- Treatment arms – when the subjects are divided into groups or sub-groups of participants
- Cross-over study – a study in which the treatment arm is replaced during the study and each subject is treated with more than one treatment arm
Below is an example table comparing the clinical research for pharmaceuticals and medical devices:
|Step/Topic||Clinical Trials – Pharmaceuticals||Clinical Trials – Medical Devices|
|Recruitment of healthy people||New preparations are carefully studied during the various stages, starting with a small number of healthy people||In medical devices, especially those that penetrate the body, it is not possible to perform an experiment on healthy people|
|Total number of people required in order to show safety and effectiveness||Thousands||Dozens to hundreds|
|Use of placebo||Used as a control in many experiments||Medical equipment cannot be used with medical equipment or this will be considered unethical|
|Randomization and blind testing||Can be done easily||Hard to impossible|
|Standard efficiency monitoring tools||ECG, monitoring devices, biochemical indices, etc.||Simulations can be an option for surveillance along with metrics|
|Vitality / necessity||It is always necessary; Even the slightest changes in the preparation can lead to unexpected results||Not a necessity of reality and not always required. The need and content will be determined by risk management|
Beyond the characterization of the research, when you seek to conduct clinical research, it is important to select the best professionals, those who will carry out the work thoroughly and professionally and ensure the proper and ethical conduct of the research at all stages.
We at RS-NESS can guarantee a range of services and solutions to carry out any clinical research in a fast, safe and correct manner in accordance with regulatory regulations and adherence to all required ethical rules.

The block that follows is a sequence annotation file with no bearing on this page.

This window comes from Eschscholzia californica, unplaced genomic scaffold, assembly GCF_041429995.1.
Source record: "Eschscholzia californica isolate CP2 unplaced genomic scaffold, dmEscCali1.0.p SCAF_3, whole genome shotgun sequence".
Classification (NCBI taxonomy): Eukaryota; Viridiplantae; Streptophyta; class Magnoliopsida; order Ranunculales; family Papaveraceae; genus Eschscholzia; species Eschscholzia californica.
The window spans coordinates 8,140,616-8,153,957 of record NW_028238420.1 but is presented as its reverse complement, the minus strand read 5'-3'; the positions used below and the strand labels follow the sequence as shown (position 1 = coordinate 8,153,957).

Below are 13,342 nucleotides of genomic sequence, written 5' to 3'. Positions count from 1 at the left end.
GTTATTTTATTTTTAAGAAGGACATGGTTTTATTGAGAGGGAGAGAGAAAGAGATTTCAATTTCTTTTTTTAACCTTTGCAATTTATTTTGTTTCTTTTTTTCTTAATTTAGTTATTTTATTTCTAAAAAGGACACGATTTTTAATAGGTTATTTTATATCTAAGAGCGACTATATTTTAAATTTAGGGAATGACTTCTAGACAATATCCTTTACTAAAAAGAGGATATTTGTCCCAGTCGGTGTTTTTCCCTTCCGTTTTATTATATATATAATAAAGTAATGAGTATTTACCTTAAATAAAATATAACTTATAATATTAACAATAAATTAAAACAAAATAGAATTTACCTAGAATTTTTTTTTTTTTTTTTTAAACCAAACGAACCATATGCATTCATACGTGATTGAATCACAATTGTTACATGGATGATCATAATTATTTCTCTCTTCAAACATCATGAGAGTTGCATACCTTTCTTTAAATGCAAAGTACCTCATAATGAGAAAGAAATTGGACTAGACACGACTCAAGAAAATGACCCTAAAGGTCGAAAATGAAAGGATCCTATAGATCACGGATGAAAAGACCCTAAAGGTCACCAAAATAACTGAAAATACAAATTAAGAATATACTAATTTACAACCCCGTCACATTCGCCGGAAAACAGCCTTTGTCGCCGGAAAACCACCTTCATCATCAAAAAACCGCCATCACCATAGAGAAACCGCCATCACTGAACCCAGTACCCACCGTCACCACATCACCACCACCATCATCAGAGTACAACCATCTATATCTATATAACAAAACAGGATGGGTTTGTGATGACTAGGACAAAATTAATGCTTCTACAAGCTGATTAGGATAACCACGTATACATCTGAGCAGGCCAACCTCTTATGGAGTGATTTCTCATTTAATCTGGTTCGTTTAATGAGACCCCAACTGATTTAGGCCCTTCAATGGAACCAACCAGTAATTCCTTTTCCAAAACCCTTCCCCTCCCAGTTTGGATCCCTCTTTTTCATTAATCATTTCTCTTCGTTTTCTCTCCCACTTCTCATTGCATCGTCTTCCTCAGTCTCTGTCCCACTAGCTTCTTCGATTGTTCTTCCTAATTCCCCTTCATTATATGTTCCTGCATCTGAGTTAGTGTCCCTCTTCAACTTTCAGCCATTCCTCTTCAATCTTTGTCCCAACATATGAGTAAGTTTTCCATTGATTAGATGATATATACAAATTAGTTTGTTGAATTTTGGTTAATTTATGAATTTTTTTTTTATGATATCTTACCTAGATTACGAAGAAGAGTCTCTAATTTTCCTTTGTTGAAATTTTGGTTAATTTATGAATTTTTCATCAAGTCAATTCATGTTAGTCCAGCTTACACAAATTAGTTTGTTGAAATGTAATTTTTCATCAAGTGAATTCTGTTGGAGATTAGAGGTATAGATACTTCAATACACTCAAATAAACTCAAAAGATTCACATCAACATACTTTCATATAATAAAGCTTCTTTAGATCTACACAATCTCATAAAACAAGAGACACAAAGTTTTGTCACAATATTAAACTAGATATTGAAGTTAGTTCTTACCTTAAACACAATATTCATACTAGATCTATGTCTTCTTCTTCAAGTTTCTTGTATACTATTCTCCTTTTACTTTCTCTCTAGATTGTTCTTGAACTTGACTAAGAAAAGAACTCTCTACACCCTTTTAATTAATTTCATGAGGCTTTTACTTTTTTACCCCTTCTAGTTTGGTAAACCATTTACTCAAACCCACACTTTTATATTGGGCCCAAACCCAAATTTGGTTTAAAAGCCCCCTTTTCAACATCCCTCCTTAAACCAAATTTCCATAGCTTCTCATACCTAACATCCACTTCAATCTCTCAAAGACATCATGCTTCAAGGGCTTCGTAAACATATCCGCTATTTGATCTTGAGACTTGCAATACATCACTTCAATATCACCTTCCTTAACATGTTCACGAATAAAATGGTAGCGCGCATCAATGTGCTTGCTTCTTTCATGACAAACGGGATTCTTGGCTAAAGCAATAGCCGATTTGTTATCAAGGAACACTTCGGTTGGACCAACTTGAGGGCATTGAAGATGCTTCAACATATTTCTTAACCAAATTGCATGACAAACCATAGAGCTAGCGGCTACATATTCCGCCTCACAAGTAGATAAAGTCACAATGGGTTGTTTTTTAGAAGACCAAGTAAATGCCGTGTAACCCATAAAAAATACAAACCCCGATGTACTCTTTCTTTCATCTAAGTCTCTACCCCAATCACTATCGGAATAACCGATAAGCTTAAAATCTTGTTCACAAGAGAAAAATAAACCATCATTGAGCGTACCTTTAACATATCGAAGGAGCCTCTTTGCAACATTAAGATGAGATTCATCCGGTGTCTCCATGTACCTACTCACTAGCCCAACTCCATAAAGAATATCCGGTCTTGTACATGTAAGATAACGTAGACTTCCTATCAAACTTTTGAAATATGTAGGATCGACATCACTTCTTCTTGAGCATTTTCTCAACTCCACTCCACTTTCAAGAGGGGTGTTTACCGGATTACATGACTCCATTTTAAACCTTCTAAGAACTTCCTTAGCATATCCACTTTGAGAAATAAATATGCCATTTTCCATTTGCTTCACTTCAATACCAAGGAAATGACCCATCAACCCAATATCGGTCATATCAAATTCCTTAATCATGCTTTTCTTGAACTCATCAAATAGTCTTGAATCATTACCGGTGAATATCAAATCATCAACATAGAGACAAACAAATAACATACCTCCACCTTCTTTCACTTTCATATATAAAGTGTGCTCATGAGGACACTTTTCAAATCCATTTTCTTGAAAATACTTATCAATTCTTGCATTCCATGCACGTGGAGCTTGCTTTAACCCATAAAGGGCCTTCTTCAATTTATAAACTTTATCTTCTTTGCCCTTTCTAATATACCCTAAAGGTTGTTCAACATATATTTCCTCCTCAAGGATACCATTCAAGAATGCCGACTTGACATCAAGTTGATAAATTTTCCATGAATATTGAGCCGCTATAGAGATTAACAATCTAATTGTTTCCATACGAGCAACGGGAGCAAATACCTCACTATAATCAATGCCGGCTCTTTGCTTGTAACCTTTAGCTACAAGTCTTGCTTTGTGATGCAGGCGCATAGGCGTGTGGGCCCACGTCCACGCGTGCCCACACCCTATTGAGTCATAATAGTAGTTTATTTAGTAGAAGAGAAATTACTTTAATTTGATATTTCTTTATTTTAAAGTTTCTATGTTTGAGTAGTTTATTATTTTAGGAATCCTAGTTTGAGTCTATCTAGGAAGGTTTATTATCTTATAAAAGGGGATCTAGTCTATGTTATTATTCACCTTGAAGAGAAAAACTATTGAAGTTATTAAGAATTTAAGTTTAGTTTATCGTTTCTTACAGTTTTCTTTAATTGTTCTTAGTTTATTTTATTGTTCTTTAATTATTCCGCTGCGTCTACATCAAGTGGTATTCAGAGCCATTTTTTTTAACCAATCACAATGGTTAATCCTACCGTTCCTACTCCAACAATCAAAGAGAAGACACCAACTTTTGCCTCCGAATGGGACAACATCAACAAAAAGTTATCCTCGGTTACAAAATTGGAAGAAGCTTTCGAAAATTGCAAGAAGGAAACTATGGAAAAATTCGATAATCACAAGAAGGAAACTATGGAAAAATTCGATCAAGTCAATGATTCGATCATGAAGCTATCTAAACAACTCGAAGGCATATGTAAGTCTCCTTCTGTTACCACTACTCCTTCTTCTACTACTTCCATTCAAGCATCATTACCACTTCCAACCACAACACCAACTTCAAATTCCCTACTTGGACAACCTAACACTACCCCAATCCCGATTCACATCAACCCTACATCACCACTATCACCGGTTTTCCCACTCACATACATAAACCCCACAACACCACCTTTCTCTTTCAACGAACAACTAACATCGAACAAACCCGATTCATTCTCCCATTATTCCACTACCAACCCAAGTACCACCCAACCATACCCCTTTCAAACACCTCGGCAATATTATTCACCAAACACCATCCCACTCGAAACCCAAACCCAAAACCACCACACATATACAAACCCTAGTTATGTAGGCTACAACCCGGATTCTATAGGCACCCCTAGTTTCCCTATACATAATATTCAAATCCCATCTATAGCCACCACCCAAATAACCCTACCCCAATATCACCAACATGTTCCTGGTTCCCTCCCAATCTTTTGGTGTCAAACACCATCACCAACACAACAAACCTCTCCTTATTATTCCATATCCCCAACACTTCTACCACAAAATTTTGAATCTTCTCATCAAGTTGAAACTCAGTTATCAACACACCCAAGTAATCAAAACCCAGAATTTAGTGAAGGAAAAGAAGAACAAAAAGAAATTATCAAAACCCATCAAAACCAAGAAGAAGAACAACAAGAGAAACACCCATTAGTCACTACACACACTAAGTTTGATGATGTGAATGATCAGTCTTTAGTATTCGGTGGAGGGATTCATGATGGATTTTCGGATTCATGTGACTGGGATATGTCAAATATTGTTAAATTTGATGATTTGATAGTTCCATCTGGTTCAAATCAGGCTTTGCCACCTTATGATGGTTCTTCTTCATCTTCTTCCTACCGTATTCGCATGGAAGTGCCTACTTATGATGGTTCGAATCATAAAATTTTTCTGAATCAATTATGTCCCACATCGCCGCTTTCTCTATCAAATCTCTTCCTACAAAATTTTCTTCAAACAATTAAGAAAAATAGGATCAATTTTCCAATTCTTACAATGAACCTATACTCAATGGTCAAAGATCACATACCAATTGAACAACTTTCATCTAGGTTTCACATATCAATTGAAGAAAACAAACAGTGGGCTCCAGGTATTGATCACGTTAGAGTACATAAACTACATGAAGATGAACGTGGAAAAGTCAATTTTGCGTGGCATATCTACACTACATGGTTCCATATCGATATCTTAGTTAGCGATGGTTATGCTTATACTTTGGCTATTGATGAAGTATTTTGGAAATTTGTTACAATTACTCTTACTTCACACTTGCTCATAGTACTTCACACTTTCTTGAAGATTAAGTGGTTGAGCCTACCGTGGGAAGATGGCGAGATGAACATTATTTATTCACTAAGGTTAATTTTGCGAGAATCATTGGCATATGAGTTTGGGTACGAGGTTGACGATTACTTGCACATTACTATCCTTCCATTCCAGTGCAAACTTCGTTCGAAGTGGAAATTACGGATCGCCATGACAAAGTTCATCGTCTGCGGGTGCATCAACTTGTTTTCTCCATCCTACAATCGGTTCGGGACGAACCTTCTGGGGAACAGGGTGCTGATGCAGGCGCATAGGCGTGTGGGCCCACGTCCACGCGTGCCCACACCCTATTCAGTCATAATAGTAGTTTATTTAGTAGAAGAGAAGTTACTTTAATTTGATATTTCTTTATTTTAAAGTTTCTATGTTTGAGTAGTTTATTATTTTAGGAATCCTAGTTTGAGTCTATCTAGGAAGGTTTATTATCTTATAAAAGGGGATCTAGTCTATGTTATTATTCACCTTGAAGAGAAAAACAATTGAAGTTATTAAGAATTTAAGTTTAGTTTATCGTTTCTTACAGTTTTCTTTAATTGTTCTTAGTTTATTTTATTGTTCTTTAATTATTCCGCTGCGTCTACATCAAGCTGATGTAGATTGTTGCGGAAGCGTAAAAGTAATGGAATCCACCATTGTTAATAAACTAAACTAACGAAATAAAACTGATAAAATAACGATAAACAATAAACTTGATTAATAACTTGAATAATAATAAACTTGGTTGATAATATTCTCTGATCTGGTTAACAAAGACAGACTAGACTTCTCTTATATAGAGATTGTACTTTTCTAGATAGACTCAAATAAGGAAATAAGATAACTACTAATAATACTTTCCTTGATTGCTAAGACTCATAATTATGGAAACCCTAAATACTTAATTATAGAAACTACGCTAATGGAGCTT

RS-NESS provides a variety of clinical research and pre-clinic services that are tailored to each company according to its needs and development stage. Below are some of the expert services we provide:
- Planning a clinical strategy
- Project management – prioritizing activities, planning budgets, managing schedules
- Planning the clinical trial – initial planning, writing a research summary, finding suitable suppliers and working with them
- Writing the research documents (writing the protocol, the booklet for the researcher, consent form, clinical report, research completion report – (CSR))
- Finding suitable sites and doctors for research (in Israel and abroad)
- Preparation of submission packages, including monitoring and supervision until approval to begin research in Israel (Helsinki Committee, Ministry of Health, AMAR, YAKAR or any other regulatory body).
- Preparation of submission documents in authorities outside Israel (Europe, USA)
- Clinical monitoring, management and contact with research sites (in Israel and abroad)
- Medical monitoring, medical response to all research needs
- CRF design
- In the case of a clinical study that takes place outside Israel – supervision of the study, with control and cooperation of local CRO’s, working with the medical centers
- Data quality control and assurance
- Establishing and writing the company’s clinical procedures
Our goal at RS-NESS is to ensure that research is conducted in a controlled and appropriate manner, according to all laws and regulatory rules. We are experts in leading clinical affairs efforts, enabling our partners to focus on their missions, and above all – we care about ensuring the safety and wellbeing of the patient at all times.